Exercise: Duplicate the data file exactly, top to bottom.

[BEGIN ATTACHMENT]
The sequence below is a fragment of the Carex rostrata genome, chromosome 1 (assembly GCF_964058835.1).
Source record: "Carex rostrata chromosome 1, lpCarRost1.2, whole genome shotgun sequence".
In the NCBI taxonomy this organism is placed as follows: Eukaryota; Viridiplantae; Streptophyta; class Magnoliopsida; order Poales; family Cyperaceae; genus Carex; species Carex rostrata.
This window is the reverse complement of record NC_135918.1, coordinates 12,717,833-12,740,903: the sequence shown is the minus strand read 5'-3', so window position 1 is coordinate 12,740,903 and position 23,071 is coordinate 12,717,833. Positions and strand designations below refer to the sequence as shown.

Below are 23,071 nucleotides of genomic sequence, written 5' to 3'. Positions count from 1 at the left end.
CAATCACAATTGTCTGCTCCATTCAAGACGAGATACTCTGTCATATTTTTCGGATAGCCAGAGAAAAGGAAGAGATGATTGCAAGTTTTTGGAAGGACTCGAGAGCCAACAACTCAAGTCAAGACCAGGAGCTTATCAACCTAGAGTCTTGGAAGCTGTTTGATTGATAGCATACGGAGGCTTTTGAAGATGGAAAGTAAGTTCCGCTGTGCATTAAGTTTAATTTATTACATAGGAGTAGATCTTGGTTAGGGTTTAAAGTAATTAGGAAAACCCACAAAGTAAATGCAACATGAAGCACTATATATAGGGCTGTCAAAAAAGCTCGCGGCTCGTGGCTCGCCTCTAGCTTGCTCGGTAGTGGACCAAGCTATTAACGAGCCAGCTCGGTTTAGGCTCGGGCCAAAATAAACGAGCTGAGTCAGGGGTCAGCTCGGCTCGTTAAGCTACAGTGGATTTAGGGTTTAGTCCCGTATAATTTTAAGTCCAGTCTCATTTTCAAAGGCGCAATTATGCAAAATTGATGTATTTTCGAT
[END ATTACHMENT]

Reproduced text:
The sequence below is a fragment of the Carex rostrata genome, chromosome 1 (assembly GCF_964058835.1).
Source record: "Carex rostrata chromosome 1, lpCarRost1.2, whole genome shotgun sequence".
In the NCBI taxonomy this organism is placed as follows: Eukaryota; Viridiplantae; Streptophyta; class Magnoliopsida; order Poales; family Cyperaceae; genus Carex; species Carex rostrata.
This window is the reverse complement of record NC_135918.1, coordinates 12,717,833-12,740,903: the sequence shown is the minus strand read 5'-3', so window position 1 is coordinate 12,740,903 and position 23,071 is coordinate 12,717,833. Positions and strand designations below refer to the sequence as shown.

Below are 23,071 nucleotides of genomic sequence, written 5' to 3'. Positions count from 1 at the left end.
CAATCACAATTGTCTGCTCCATTCAAGACGAGATACTCTGTCATATTTTTCGGATAGCCAGAGAAAAGGAAGAGATGATTGCAAGTTTTTGGAAGGACTCGAGAGCCAACAACTCAAGTCAAGACCAGGAGCTTATCAACCTAGAGTCTTGGAAGCTGTTTGATTGATAGCATACGGAGGCTTTTGAAGATGGAAAGTAAGTTCCGCTGTGCATTAAGTTTAATTTATTACATAGGAGTAGATCTTGGTTAGGGTTTAAAGTAATTAGGAAAACCCACAAAGTAAATGCAACATGAAGCACTATATATAGGGCTGTCAAAAAAGCTCGCGGCTCGTGGCTCGCCTCTAGCTTGCTCGGTAGTGGACCAAGCTATTAACGAGCCAGCTCGGTTTAGGCTCGGGCCAAAATAAACGAGCTGAGTCAGGGGTCAGCTCGGCTCGTTAAGCTACAGTGGATTTAGGGTTTAGTCCCGTATAATTTTAAGTCCAGTCTCATTTTCAAAGGCGCAATTATGCAAAATTGATGTATTTTCGAT